Sell your book to bookstore chains
A writer who's been there offers a primer of useful tips
Published: May 12, 2010
|Who wouldn’t want her self-published book distributed to the bookstore chains? Funny thing is, when I first got started in self-publishing, I had no idea about the many avenues that awaited self-published titles, including the chains. With the help of my distributor, I was able to sell my book to Borders Books, Barnes & Noble and Books-A-Million.|
The chains see self-published authors as small publishing companies, so some of the same opportunities afforded the major houses are offered to the small presses as well. If you have published a book as your own company—meaning you are the publisher of record—and have not published through a print-on-demand publisher, then you’ll find the following information useful.
Wholesalers and distributors. These are companies that supply books to bookstore chains and independent bookstores. Bookstore chains prefer to deal with wholesalers and distributors as opposed to publishers. To have one of the chains shelve your book, your title must first be listed with at least one of the major wholesalers or distributors. The latter receive a hefty discount, sometimes as much as 60 percent off the retail price, and all titles must be 100 percent returnable to publishers.
What’s the advantage of being listed with a wholesaler and/or distributor? It means any bookstore or library in the world can find your title and order it.
The two major wholesalers:
• Baker & Taylor. B&T does not discriminate against small publishing companies. Simply fill out a few forms, mail them back, and you are in its central database. If you are interested in listing your title with B&T, e-mail email@example.com (at the time of this writing) requesting information about title submissions. B&T requires a 55 percent discount on titles it lists. There is no charge for the standard service. For more information, visit www.btol.com.
• Ingram Book Group. Ingram prefers to deal with publishers who publish more than 10 titles yearly. If you do not, you’ll need to submit your title to its distributor Book Clearing House (at 46 Purdy St., Harrison House, NY 10528. Phone: 800-431-1579. Web: www.bookch.com.) BCH has a set-up charge of $100, and $75 for each added title. Visit its Web site for more information.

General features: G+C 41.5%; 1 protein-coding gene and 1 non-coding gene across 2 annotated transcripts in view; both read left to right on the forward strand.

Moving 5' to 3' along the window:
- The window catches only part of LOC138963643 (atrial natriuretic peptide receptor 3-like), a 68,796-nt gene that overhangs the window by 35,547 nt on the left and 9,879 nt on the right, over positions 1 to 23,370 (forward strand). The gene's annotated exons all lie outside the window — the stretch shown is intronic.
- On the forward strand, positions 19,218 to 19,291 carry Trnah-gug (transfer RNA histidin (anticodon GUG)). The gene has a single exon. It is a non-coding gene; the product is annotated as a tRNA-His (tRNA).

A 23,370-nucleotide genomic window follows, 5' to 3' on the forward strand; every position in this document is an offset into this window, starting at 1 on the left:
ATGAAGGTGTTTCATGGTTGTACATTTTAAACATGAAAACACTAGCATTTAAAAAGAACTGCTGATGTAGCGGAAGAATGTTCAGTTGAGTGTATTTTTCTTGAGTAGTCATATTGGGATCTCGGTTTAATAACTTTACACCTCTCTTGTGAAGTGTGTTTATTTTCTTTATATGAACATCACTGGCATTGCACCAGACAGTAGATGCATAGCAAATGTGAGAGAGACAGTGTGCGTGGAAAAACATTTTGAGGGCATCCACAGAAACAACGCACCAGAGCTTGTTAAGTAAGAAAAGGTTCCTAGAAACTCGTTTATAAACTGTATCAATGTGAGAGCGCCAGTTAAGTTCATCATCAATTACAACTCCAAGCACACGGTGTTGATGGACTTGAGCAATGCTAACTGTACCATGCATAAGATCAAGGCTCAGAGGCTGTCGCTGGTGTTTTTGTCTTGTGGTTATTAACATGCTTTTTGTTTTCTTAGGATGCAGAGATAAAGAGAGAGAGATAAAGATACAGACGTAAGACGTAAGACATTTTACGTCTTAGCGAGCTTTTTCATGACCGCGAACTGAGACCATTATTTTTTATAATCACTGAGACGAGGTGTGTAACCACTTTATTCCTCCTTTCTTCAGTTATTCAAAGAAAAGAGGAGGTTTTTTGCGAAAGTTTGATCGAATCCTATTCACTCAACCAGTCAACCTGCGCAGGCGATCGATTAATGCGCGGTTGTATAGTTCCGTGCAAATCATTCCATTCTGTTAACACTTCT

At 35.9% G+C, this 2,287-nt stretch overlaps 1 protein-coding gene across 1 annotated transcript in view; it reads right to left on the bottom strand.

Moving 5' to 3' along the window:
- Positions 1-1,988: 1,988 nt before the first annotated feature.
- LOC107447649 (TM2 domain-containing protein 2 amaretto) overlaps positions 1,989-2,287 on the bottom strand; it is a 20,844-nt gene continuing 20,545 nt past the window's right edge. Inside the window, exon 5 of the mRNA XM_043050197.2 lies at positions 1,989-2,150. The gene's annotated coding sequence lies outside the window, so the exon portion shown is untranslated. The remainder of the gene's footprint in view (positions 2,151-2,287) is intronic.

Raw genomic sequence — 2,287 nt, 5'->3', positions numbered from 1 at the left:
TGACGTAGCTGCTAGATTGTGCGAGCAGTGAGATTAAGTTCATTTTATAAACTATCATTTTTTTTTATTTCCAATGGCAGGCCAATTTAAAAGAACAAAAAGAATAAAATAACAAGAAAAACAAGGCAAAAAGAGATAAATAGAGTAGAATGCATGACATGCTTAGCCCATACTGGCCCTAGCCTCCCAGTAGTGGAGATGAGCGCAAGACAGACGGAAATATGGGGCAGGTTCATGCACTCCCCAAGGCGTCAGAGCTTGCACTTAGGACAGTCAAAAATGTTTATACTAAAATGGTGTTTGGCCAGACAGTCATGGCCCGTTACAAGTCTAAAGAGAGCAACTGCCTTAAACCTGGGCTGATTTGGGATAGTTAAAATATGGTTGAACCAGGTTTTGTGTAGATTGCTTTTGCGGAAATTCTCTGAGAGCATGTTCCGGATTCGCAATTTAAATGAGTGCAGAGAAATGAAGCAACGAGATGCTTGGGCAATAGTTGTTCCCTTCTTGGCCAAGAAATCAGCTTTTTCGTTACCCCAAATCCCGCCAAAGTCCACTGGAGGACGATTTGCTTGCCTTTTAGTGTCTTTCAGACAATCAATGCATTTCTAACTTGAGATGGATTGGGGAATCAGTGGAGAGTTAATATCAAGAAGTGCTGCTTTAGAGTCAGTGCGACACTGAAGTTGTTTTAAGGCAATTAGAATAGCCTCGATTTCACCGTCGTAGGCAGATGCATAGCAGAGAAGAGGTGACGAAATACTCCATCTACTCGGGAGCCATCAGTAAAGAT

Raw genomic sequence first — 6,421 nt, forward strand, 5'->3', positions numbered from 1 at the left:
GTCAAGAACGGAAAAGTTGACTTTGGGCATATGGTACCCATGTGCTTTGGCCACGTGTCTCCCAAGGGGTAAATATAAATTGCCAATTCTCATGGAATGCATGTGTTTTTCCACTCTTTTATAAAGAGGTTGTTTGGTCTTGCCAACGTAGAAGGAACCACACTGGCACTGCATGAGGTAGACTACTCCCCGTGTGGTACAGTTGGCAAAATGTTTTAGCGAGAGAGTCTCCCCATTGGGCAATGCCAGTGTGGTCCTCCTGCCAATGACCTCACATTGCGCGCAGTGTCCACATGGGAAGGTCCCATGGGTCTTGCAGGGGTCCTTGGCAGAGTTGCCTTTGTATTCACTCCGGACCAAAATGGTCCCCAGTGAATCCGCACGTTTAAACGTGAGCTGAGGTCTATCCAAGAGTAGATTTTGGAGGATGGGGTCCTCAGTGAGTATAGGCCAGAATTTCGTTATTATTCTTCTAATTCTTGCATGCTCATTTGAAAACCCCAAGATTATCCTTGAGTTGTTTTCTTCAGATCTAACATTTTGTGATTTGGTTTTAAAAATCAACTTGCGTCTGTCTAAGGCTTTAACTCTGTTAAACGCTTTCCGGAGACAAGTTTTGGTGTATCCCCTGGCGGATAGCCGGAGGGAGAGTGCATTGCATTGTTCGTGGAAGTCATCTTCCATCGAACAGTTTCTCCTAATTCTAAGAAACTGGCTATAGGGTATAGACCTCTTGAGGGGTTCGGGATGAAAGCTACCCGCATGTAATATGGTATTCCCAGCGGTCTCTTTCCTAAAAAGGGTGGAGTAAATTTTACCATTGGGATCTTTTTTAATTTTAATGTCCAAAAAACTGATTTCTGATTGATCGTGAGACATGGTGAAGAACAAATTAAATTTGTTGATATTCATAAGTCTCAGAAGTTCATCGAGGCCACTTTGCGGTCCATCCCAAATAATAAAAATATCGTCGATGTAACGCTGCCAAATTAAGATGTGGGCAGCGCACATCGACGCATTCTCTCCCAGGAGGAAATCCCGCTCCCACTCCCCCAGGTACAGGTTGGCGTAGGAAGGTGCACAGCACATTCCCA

The chains. Now that your title’s listed with two of the largest wholesalers, you can begin submitting to the chains:
• Barnes & Noble, Small Press Department, 122 Fifth Ave., New York, NY 10011. Phone: 212-633-3300. Web: www.barnesandnobleinc.com.
• Books-A-Million, Attention: New Acquisitions, American Wholesale Book Co., 131 25th St. South, Birmingham, AL 35210. Phone: 205-956-4151. Web: www.booksamillion.com.
• Indigo Books & Music Inc. is the largest book retailer in Canada, operating under Indigo, Chapters and other store names. It also runs an online retail site, www.chapters.indigo.ca. The company says its POD technology can make a self-published book available to 25,000 booksellers and e-retailers worldwide and its online site in as little as 90 days. For more information, find the self-publishing link on the home page.
• As of this writing, Borders Books no longer accepts submissions from small presses and will only accept titles submitted directly from distributors.
For more help, check out 1001 Ways to Market Your Books by John Kremer.
Submitting to independent bookstores. Now it’s time to let all the independents know about your book. You can buy a mailing list from www.newpages.com ($105) and submit your title directly. Or you can use the Advance Access Program, from the American Booksellers Association (www.bookweb.org). It blasts a bulk e-mail to independent bookstores. The cost is $150.
Receiving payment. Your distributor is the one responsible for paying you. Some wholesalers/distributors will automatically pay you after 90 days (in the unlikely event a bookstore should return your title within that period, you won’t be compensated for it).
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Jessie Coleman is an author, screenwriter, freelance writer and researcher. She lives in Illinois and is currently working on a series of nonfiction books. E-mail: firstname.lastname@example.org.
(This article appeared in the June 2010 issue of The Writer.)